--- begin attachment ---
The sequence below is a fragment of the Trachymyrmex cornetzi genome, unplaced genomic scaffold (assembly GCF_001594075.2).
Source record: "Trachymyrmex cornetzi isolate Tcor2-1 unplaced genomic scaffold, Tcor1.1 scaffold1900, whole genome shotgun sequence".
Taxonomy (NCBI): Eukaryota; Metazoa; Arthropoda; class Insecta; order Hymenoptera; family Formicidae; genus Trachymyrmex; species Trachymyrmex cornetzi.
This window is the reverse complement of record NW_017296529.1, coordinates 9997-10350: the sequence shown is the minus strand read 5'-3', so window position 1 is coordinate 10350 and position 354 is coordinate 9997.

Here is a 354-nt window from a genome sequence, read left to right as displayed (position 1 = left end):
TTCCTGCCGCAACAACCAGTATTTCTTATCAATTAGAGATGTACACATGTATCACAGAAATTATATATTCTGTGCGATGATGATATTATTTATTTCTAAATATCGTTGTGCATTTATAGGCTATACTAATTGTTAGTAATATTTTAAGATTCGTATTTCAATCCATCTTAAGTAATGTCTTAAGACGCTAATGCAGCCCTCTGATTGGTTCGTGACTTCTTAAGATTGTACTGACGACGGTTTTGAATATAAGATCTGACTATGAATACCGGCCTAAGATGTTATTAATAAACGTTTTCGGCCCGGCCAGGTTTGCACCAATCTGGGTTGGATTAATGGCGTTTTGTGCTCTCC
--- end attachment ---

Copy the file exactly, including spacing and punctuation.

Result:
The sequence below is a fragment of the Trachymyrmex cornetzi genome, unplaced genomic scaffold (assembly GCF_001594075.2).
Source record: "Trachymyrmex cornetzi isolate Tcor2-1 unplaced genomic scaffold, Tcor1.1 scaffold1900, whole genome shotgun sequence".
Taxonomy (NCBI): Eukaryota; Metazoa; Arthropoda; class Insecta; order Hymenoptera; family Formicidae; genus Trachymyrmex; species Trachymyrmex cornetzi.
This window is the reverse complement of record NW_017296529.1, coordinates 9997-10350: the sequence shown is the minus strand read 5'-3', so window position 1 is coordinate 10350 and position 354 is coordinate 9997.

Here is a 354-nt window from a genome sequence, read left to right as displayed (position 1 = left end):
TTCCTGCCGCAACAACCAGTATTTCTTATCAATTAGAGATGTACACATGTATCACAGAAATTATATATTCTGTGCGATGATGATATTATTTATTTCTAAATATCGTTGTGCATTTATAGGCTATACTAATTGTTAGTAATATTTTAAGATTCGTATTTCAATCCATCTTAAGTAATGTCTTAAGACGCTAATGCAGCCCTCTGATTGGTTCGTGACTTCTTAAGATTGTACTGACGACGGTTTTGAATATAAGATCTGACTATGAATACCGGCCTAAGATGTTATTAATAAACGTTTTCGGCCCGGCCAGGTTTGCACCAATCTGGGTTGGATTAATGGCGTTTTGTGCTCTCC